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Tie me kangaroo down, sport


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Until reading of Australia's first kangaroo attack death since 1936, on Monday, I hadn't realized that male roos perceive our bipedalism as a challenge posture.


I hope all our Australian members are well - @beecee , who has been quiet lately, and IIRC is the same age as the victim...well, if he wanted to give a shout?

I realize I have possibly not created much fodder for discussion, beyond the obvious assertions that wild animals do not make good pets.  But perhaps there are exceptions.  

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All the wild animals are under stress from habitat loss, migration route disruption, poaching, threatened food resources, contaminated water, etc, etc.


and captivity, however well-meaning is one of the causes.


Some wild animals adapt better to human companionship than others 

Most rodents and, ravens, crows and parrots do all right... but... as with parenthood,  or any relationship, much depends on what the human means by keeping a pet. Putting the animal in a cage, attending to their needs haphazardly, or housebreaking them and teaching them to do amusing tricks, or putting them on display for other people to gawk at, or barking orders and punishing them if they fail to obey -  or a friendship where the animal has a degree of autonomy and a healthy natural environment and the human takes some trouble to learn their needs and thought-process.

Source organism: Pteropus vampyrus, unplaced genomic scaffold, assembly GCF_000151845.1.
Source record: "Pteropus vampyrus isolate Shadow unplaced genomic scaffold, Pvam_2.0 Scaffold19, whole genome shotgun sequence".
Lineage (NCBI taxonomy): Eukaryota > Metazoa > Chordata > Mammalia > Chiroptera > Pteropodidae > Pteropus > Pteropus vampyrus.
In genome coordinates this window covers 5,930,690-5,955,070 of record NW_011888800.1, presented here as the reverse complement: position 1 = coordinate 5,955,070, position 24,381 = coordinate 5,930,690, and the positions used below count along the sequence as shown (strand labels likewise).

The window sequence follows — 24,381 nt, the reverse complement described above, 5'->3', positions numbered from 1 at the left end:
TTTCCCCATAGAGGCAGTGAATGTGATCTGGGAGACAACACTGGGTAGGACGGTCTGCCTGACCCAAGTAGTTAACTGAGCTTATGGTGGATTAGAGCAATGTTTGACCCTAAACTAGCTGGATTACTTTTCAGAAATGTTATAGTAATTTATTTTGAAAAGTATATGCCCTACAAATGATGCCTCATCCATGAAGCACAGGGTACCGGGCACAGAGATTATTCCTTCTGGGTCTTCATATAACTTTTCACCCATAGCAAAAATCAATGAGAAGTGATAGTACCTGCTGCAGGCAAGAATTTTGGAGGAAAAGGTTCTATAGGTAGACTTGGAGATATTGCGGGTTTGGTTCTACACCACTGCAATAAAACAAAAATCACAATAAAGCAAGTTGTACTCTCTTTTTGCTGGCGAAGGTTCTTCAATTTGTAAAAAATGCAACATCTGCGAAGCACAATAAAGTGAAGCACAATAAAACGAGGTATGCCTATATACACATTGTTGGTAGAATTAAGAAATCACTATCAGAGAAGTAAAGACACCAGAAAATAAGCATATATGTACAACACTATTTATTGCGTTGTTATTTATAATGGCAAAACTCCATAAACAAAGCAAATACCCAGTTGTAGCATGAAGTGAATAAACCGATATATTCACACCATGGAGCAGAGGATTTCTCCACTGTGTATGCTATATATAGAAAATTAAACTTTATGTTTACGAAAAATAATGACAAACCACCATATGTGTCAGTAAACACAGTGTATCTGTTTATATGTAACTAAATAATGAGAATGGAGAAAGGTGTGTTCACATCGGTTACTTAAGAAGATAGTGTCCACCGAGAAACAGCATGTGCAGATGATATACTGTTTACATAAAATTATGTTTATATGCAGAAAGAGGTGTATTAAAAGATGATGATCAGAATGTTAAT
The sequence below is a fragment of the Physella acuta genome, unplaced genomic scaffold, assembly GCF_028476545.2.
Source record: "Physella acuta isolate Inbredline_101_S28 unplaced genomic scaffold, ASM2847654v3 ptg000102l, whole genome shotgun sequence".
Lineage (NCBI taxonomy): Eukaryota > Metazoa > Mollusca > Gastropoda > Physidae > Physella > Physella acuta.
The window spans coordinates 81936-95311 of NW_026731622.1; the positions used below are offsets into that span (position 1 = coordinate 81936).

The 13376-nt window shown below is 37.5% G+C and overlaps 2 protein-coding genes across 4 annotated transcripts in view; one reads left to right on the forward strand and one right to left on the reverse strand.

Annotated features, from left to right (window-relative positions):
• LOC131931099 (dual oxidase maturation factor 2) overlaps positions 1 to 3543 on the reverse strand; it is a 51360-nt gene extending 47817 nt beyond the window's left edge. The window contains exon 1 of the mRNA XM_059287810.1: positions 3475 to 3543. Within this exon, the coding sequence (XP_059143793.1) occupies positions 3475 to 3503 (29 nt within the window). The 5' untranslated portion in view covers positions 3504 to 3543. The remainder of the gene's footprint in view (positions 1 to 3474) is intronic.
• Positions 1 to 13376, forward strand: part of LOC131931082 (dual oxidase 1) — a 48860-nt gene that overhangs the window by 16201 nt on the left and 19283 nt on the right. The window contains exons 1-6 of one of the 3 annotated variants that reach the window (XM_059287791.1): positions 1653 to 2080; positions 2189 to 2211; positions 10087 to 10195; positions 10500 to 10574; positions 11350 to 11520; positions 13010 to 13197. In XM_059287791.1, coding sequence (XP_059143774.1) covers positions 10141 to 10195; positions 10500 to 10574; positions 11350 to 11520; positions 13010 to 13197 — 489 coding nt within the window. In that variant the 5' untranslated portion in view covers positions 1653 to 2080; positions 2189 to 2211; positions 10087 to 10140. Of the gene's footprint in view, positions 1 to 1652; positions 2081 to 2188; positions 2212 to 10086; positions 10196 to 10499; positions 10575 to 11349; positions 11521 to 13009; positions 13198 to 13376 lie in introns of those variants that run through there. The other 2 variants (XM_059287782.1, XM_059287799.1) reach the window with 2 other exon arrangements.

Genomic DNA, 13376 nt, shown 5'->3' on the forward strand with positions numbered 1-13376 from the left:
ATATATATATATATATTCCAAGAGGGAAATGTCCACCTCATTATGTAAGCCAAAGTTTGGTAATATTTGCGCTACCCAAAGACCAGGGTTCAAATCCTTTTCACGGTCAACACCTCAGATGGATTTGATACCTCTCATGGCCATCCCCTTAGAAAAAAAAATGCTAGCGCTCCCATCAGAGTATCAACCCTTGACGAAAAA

Of course, we know that a lot of people are bitten by pet dogs and kicked by their horses , murdered by spouses and children - so I guess we can screw up even relationships that are designed for domesticity.

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  • 3 months later...

If I can broaden the topic to include other dangers down under,  am curious to find out what was the toxic weed that got into Aussie spinach...


It sounds a lot like Jimson weed (Datura stramonium) effects, and I hear that Datura has spread (as an aggressive invasive species) to Australia.   Here in the US (where it is native, and throughout the Americas), horses and livestock will occasionally get sick from it, and some native tribes have used it as an hallucinogen (carefully dosing to avoid the anticholinergic toxicity) in spiritual quests.

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